This persistence was largely fuelled by some kind people who cheerleaded for me and pledged support for my modest aim to raise the funds to keep the Cavendish Cancer Charity’s premises open for an hour.  So thank you, those lovely people who have already contributed.  And if you feel moved to help me make it to the last few quid, the JustGiving page is here.  Please.

And thank you, all.

Now back to your regularly scheduled programming.


AcWriMo Week 1 update

November 10, 2014

Just a quick update: I have been keeping up my AcWriMo challenge, just about, for a week now (go to the website here if you want to encourage me with a donation for the Cavendish cancer charity). It’s been a difficult week, culminating in the news that a former colleague and good friend died suddenly on Thursday evening. So I am still working, but it’s not my focus at present, sorry.


On Hiatus

July 21, 2014

The internet can make you crazy.  I’m house-sitting and taking a writing retreat for the next couple of weeks, and taking the opportunity to have a simultaneous digital detox.  In other words, it’s radio silence from me until August.  Play nicely while I’m gone!


Happy Easter

April 18, 2014

Quiet, isn’t it?  I’m off for a few days at a convention in my other persona, in pursuit of science fiction.  After I am done living in the future I will catch up with the outstanding tax consultations in a week or two.  Play nicely while I’m gone!


Catching up

March 24, 2014

So I got my tax repayment on Friday, so I don’t have to spend the day on the phone tomorrow following up on my “chase repayment” phone call.  Well, I say I got my repayment – I got the money in my bank account, and the paperwork will (presumably) follow?  All I’ve had so far is a bill for the trivial amount of tax for 2012-13 which they had automatically repaid when I put in my return, which has presumably been paid from the rather larger amount they have repaid from the carry back of losses to 2011-12 which they have now actioned.  But, fair’s fair, if it’s a choice between getting the money and getting the paperwork, I know which one I’d prioritise.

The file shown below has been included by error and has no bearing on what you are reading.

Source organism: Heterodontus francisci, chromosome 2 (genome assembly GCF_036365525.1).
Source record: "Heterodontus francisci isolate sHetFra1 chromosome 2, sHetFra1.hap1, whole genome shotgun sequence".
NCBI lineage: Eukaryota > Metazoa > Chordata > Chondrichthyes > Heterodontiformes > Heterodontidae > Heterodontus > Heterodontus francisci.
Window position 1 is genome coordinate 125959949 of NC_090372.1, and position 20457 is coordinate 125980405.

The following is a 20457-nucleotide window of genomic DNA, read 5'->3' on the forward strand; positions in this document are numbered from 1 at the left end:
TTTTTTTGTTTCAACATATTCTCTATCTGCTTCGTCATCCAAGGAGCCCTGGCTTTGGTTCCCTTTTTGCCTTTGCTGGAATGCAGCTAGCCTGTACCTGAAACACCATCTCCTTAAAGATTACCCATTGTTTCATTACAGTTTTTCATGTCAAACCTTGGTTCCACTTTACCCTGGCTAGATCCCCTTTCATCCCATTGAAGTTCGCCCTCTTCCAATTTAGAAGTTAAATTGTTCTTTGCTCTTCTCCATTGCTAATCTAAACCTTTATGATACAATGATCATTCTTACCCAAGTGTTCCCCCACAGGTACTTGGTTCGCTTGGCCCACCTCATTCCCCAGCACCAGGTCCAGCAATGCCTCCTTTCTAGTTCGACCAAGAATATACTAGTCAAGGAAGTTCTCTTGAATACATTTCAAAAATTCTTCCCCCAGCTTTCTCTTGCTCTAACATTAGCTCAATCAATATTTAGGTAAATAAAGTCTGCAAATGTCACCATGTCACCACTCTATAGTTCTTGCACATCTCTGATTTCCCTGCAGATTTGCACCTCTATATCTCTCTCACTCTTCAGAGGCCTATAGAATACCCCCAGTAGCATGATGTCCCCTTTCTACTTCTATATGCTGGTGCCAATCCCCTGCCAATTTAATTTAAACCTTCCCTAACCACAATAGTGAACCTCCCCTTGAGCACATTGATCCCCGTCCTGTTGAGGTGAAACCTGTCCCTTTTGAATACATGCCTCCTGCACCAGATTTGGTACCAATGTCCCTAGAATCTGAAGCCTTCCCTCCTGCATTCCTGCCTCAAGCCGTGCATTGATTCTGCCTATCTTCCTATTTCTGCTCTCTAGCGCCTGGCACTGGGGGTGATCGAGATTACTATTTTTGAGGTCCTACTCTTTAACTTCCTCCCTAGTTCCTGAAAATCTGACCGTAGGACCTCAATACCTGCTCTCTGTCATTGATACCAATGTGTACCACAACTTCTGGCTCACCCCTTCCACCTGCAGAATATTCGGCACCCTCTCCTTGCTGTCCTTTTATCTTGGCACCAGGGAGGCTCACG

And then there is my complaint…

I made a complaint.  HMRC grudgingly agreed I was correct (or at least that they wouldn’t try to collect the disputed amount) and then tried to collect the disputed amount via my tax code anyway.  So I had to make a second complaint.

Now I have a letter from the same complaint handler as the first time, apologising for the incorrect code and offering me £25 compensation.  Again, I haven’t had either the £25 or the revised coding notice.  But, again, it’s a timing issue and I’m prepared to believe they mean it this time.

But, be careful out there!


*edited Monday lunchtime 24 March 2014.  The postman called… and brought me my new tax code.  And it’s right!  Hurrah!  Well done complaints handler!


The Neverending Story

February 10, 2014

Remember when I had to make a formal complaint to HMRC? And they wrote a rather annoying letter full of blah-blah-blah but then in the final paragraph basically agreed I was right and they wouldn’t try to collect the disputed two hundred quid from my tax code? Today I got my new tax code… do I have to go on?


(And, er, remind me how you appeal against a notice of coding, again?)



July 30, 2013

Dear Hive Mind

Is there anyone who would find a podcast of this blog at all useful/interesting please?

Or, to put it another way, is there anyone who might read this blog if they had the time but thinks they would find it easier to listen to a podcast of it on the train?

(the “just because I have the technology doesn’t necessarily mean it’s such a good idea to use it” post!)


Tax prat or muggle?

February 26, 2013 460x322"
For me, it all started with the Public Accounts Committee under Margaret Hodge.  Their questioning of representatives of the Big Four accountancy firms was an object lesson in failure to communicate (the video, all two hours of it, is linked at the top of this post, if you have the patience and if the technology works)  As a result of this hearing Taxation magazine labelled Hodge “Tax Prat of the Year”.
Now to me this sounds like the Harry Potter wizards labelling all non-wizards as “muggles” – a separate and lesser breed.  Do we really want the discourse on tax to be based on the idea that there are only Some People – people who can quote Cape Brandy Syndicate and know why Delaware isn’t really a tax haven – who have any stake in the discussion?  Are you a Tax Prat?  Are you a Tax Muggle?  Tax muggles of the world unite!